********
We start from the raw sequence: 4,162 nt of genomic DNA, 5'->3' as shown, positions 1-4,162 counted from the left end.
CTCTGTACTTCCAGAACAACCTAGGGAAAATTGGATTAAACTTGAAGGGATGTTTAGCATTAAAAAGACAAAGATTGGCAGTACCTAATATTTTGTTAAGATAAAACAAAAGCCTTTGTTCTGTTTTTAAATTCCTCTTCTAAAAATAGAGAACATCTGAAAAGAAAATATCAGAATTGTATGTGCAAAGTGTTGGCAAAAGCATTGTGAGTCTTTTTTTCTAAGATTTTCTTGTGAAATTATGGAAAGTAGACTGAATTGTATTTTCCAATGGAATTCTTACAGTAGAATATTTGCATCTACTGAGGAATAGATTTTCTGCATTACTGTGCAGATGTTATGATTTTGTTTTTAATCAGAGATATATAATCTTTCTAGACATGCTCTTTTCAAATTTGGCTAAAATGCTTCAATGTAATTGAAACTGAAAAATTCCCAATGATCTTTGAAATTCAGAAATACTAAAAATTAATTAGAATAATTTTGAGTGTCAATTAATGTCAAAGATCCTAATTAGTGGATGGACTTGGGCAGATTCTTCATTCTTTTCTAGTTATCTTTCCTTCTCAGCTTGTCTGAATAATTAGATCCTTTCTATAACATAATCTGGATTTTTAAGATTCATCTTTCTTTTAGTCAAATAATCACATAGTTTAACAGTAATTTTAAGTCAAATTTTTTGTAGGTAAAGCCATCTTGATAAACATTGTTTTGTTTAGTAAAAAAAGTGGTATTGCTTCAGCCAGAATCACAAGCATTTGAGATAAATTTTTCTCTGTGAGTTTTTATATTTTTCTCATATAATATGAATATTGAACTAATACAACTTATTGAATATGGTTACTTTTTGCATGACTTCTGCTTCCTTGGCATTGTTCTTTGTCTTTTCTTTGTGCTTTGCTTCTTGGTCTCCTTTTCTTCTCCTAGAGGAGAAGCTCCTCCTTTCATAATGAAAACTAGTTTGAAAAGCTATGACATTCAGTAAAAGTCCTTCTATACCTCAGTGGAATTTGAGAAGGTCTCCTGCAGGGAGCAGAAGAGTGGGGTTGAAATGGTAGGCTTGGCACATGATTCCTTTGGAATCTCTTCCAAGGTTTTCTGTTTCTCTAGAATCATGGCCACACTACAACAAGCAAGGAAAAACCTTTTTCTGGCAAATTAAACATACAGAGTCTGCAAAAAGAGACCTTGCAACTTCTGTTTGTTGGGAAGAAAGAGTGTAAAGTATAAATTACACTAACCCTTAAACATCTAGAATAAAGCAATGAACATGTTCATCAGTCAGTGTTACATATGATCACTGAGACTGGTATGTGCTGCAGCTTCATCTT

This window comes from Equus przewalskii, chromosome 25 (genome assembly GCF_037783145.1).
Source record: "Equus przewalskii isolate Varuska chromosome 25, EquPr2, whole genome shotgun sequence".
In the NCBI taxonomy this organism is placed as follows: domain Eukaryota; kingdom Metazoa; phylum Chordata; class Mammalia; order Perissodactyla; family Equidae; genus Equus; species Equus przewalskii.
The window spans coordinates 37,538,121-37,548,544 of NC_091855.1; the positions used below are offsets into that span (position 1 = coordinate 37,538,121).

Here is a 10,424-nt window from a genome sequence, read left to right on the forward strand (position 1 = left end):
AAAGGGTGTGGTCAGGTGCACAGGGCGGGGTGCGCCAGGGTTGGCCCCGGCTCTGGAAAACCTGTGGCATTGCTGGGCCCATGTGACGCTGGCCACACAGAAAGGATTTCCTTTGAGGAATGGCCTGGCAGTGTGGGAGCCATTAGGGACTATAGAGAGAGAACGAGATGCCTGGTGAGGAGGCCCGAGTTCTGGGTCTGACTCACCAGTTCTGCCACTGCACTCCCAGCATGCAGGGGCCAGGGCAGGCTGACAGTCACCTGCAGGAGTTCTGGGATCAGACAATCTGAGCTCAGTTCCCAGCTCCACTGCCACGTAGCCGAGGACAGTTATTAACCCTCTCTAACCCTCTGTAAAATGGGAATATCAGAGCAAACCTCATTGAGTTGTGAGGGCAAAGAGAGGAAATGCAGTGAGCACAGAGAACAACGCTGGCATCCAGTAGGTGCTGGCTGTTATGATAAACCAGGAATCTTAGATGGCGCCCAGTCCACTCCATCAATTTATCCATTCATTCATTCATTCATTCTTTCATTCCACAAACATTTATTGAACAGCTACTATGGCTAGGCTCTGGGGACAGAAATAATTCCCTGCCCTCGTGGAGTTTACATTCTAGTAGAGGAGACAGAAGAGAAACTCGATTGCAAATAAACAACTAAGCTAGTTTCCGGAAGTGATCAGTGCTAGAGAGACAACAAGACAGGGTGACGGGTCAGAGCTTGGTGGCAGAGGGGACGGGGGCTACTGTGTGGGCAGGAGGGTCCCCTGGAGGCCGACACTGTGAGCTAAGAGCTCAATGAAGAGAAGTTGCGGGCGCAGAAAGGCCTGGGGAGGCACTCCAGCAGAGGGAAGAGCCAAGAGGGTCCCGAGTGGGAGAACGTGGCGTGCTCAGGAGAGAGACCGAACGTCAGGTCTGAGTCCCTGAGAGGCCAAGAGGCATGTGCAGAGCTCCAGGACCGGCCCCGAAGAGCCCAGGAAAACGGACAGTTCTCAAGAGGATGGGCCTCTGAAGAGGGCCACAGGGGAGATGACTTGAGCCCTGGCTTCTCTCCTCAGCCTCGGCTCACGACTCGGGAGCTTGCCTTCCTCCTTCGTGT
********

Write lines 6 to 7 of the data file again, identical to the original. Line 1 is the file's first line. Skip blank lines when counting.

The window spans coordinates 37,538,121-37,548,544 of NC_091855.1; the positions used below are offsets into that span (position 1 = coordinate 37,538,121).

Here is a 10,424-nt window from a genome sequence, read left to right on the forward strand (position 1 = left end):